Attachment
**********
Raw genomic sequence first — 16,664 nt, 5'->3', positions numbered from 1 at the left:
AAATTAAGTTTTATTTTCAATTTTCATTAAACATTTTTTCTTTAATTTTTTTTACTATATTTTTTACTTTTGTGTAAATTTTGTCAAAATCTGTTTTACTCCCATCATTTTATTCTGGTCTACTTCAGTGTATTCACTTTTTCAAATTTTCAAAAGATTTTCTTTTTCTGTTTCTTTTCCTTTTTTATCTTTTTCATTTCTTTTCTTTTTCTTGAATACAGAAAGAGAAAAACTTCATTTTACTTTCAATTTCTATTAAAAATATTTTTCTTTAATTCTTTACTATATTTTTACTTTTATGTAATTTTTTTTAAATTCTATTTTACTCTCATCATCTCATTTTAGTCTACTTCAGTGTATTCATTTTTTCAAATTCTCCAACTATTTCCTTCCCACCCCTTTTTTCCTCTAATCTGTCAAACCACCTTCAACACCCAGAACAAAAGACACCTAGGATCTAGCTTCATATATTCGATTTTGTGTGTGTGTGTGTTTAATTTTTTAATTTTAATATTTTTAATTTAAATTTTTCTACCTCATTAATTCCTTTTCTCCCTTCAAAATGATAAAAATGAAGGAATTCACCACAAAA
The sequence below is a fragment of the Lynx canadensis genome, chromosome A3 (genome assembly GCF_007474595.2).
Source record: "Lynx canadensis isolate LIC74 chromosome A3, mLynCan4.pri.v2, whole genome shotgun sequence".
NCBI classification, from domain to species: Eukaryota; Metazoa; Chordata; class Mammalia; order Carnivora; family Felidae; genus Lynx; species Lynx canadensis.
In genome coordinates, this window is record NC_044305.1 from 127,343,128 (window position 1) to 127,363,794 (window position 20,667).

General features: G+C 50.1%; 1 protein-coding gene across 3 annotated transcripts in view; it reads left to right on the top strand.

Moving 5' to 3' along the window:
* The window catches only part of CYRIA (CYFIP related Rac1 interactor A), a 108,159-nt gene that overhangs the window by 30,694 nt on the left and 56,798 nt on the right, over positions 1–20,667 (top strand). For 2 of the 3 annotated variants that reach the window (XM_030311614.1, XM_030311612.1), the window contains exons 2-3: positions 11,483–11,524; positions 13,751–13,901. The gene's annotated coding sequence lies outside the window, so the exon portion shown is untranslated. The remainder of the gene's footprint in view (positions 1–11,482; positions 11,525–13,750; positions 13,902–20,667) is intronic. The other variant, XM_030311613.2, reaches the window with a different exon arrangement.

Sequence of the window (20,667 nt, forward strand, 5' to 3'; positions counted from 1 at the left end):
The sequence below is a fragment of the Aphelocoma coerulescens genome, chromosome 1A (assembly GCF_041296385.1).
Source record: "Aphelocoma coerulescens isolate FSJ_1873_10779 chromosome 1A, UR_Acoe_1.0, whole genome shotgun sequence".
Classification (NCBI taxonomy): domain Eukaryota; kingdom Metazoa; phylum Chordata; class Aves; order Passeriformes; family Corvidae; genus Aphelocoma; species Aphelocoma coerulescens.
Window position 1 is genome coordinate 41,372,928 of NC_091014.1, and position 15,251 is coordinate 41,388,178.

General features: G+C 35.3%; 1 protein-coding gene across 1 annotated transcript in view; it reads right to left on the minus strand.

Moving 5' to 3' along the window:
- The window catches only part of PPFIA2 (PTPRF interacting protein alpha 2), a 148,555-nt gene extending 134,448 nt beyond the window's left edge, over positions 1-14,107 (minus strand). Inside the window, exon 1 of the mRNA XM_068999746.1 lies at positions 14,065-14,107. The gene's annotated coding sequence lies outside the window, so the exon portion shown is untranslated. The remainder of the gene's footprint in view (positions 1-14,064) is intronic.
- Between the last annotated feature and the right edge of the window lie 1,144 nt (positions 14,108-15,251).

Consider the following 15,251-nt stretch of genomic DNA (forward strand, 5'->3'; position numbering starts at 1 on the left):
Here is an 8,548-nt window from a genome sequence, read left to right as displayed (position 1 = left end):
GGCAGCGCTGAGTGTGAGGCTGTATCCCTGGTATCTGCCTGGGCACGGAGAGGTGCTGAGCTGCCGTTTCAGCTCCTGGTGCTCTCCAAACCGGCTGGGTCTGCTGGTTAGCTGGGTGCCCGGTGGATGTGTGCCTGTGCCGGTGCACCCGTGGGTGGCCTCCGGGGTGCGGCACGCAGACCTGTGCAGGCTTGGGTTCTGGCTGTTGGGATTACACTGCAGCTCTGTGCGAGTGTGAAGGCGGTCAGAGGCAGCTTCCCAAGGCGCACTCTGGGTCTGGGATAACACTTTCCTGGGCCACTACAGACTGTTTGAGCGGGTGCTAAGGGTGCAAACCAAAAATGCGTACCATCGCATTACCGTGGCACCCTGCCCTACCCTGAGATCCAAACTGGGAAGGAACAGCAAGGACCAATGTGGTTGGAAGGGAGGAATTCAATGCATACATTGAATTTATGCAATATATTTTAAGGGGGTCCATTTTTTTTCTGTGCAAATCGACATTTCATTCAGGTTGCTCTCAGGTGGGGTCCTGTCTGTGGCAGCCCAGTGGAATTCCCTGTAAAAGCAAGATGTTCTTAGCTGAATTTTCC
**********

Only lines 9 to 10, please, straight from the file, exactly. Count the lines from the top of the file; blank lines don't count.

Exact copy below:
* The window catches only part of CYRIA (CYFIP related Rac1 interactor A), a 108,159-nt gene that overhangs the window by 30,694 nt on the left and 56,798 nt on the right, over positions 1–20,667 (top strand). For 2 of the 3 annotated variants that reach the window (XM_030311614.1, XM_030311612.1), the window contains exons 2-3: positions 11,483–11,524; positions 13,751–13,901. The gene's annotated coding sequence lies outside the window, so the exon portion shown is untranslated. The remainder of the gene's footprint in view (positions 1–11,482; positions 11,525–13,750; positions 13,902–20,667) is intronic. The other variant, XM_030311613.2, reaches the window with a different exon arrangement.

Sequence of the window (20,667 nt, forward strand, 5' to 3'; positions counted from 1 at the left end):